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Statistik und Freie Berufe im Rahmen einer empirischen Wirtschafts- und Sozialforschung

Author

Listed:
  • Joachim Merz

    () (LEUPHANA University Lüneburg,Department of Economic, Behaviour and Law Sciences, Research Institute on Professions (Forschungsinstitut Freie Berufe (FFB)))

Abstract

In my inaugural lecture I try to describe my research and teaching intention with three complexes of themes: the first complex 'Statistics and Professions', which also is the denomination of my chair, is on the essential characteristics of Professions (Freie Berufe) and the possibilities and limitations of official statistics along the example of the longterm development of Professions and the self-employed in the FRG. New possibilities with own microanalyses and the support of chambers and organisation of Professions are characterized by first results according to existence starting and existence starting impediments out of our survey on the actual situation within our new federal states. Professions and Europe: New questions and analysis potentials close the first circle of interest. The second complex is on the empirical economic and social sciences and starts with the importance of quantitative and empirically founded research. With an example of microanalytic research, an individual impact analyses of the recent German Tax Reform 1990, I characterize, according to my understanding, what is central for a empirical economic and social sciences research: problem oriented combined theoretical, data and methodological foundation inclusive the simulation of alternatives - here by combination of microeconomics, microdata, microeconometrics and microsimulation. The third complex finally is on linking the parts: Statistics and professions within the frame of an empirical economic and social sciences research. Before the background of applied statistics in the above sense on the micro and macro level I introduce my and our ten actual and future research foci and connect them with my teaching offers and my suggestion to establish a new optional subject within our department: 'Empirical Economic and Social Sciences Research'.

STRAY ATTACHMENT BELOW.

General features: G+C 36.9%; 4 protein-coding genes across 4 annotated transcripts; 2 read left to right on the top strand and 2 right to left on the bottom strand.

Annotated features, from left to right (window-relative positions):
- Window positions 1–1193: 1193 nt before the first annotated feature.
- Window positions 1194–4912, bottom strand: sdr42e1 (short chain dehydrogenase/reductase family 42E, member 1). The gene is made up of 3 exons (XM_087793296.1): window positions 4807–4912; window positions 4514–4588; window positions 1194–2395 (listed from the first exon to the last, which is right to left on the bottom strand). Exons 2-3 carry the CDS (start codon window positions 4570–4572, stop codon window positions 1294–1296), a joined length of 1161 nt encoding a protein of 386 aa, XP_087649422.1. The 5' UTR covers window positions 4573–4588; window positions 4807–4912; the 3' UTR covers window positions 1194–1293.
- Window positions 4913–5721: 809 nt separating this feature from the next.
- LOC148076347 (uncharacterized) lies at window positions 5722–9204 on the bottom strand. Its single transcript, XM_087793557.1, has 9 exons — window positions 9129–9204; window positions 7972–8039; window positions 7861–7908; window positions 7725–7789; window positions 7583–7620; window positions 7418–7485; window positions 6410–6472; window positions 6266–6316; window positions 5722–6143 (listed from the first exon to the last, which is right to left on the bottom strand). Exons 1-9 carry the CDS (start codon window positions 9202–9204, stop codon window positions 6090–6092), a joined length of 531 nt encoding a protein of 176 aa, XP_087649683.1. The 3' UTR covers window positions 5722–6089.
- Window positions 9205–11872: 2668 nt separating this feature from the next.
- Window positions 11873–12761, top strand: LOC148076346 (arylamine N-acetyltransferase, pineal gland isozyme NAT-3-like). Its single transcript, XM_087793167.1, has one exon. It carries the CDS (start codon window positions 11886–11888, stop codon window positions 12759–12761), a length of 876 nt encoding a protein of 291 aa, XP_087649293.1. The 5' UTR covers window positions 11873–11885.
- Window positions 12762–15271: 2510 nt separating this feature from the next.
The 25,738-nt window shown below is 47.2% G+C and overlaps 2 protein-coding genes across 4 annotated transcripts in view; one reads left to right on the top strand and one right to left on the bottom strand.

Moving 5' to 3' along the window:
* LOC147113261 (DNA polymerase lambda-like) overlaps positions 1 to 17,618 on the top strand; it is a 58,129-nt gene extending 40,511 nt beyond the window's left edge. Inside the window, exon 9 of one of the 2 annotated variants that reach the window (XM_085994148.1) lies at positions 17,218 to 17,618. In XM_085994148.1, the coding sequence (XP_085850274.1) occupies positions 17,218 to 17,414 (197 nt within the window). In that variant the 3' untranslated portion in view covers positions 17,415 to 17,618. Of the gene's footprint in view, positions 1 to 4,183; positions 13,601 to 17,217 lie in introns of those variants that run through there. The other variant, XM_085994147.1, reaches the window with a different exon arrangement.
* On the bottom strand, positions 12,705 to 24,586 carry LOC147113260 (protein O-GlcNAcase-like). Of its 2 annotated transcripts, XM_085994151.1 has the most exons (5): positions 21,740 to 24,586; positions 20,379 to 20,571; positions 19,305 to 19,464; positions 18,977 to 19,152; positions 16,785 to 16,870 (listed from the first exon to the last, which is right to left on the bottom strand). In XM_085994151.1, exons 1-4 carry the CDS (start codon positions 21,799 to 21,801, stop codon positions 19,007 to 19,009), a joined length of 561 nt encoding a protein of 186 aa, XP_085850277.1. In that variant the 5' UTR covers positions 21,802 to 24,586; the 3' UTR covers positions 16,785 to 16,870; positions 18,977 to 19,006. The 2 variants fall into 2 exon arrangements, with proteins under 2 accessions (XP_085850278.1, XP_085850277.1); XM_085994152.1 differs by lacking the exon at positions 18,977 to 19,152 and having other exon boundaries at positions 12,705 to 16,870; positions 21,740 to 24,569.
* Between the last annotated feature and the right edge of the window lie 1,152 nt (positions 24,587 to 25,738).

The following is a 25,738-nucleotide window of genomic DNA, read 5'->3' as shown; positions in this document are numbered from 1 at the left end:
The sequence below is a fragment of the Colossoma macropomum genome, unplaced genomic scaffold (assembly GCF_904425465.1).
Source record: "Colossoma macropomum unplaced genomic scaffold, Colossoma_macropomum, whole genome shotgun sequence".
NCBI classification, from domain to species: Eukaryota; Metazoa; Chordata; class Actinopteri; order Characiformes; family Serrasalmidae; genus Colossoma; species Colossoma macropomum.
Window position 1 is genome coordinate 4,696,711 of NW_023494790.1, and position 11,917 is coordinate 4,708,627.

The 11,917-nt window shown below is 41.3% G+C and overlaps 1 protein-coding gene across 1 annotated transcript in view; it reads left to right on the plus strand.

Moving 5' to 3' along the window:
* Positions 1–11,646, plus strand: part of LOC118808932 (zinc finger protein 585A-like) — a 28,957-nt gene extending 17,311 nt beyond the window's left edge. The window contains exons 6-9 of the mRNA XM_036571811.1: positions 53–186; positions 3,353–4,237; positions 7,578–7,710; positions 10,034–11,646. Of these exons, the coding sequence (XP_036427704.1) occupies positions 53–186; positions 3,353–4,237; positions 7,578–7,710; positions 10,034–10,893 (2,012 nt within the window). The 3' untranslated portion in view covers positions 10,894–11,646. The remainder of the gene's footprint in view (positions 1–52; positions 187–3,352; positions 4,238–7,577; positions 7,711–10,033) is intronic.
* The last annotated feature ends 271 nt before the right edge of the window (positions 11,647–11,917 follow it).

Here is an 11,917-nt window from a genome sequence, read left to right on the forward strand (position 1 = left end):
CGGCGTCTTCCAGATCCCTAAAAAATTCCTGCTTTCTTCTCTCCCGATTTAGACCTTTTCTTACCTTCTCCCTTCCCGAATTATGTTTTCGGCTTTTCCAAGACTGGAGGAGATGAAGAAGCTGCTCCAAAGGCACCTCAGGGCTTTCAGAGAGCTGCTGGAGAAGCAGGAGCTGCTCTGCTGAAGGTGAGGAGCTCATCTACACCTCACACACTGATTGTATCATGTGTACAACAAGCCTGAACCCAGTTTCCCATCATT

Suggested Citation

  • Joachim Merz, 1993. "Statistik und Freie Berufe im Rahmen einer empirischen Wirtschafts- und Sozialforschung," FFB-Discussionpaper 04, Research Institute on Professions (Forschungsinstitut Freie Berufe (FFB)), LEUPHANA University Lüneburg.
  • Handle: RePEc:leu:wpaper:04
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    File URL: http://www.leuphana.de/fileadmin/user_upload/Forschungseinrichtungen/ffb/files/publikationen/diskussion/DP_04_statistik_fb.pdf
    File Function: First version, 1993
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    References listed on IDEAS

    as
    1. Joachim Merz, 1992. "Time Use Dynamics in Paid Work and Household Activities of Married Women - A Panel Analysis with Household Information and Regional Labour Demand," FFB-Discussionpaper 02, Research Institute on Professions (Forschungsinstitut Freie Berufe (FFB)), LEUPHANA University Lüneburg.
    2. Merz, Joachim, 1991. "Microsimulation -- A survey of principles, developments and applications," International Journal of Forecasting, Elsevier, vol. 7(1), pages 77-104, May.
    3. Merz, Joachim & Faik, Jürgen, 1994. "Equivalence Scales Based on Revealed Preference Consumption Expenditure Microdata - The Case of West Germany," MPRA Paper 16297, University Library of Munich, Germany.
    Full references (including those not matched with items on IDEAS)

    Citations

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    Cited by:

    1. Merz, Joachim & Kirsten, Dagmar, 1995. "Freie Berufe im Mikrozensus I - Struktur und quantitative Bedeutung anhand der ersten Ergebnisse für die neuen und alten Bundesländer 1991," MPRA Paper 7226, University Library of Munich, Germany.
    2. Widmaier, Ulrich & Niggemann, Hiltrud & Merz, Joachim, 1994. "What makes the Difference between Unsuccessful and Successful Firms in the German Mechanical Engineering Industry?," MPRA Paper 7230, University Library of Munich, Germany.

    More about this item

    Keywords

    liberal professions in Europe; empirical economic and social research; statistic;

    JEL classification:

    • C80 - Mathematical and Quantitative Methods - - Data Collection and Data Estimation Methodology; Computer Programs - - - General
    • C81 - Mathematical and Quantitative Methods - - Data Collection and Data Estimation Methodology; Computer Programs - - - Methodology for Collecting, Estimating, and Organizing Microeconomic Data; Data Access
    • C82 - Mathematical and Quantitative Methods - - Data Collection and Data Estimation Methodology; Computer Programs - - - Methodology for Collecting, Estimating, and Organizing Macroeconomic Data; Data Access

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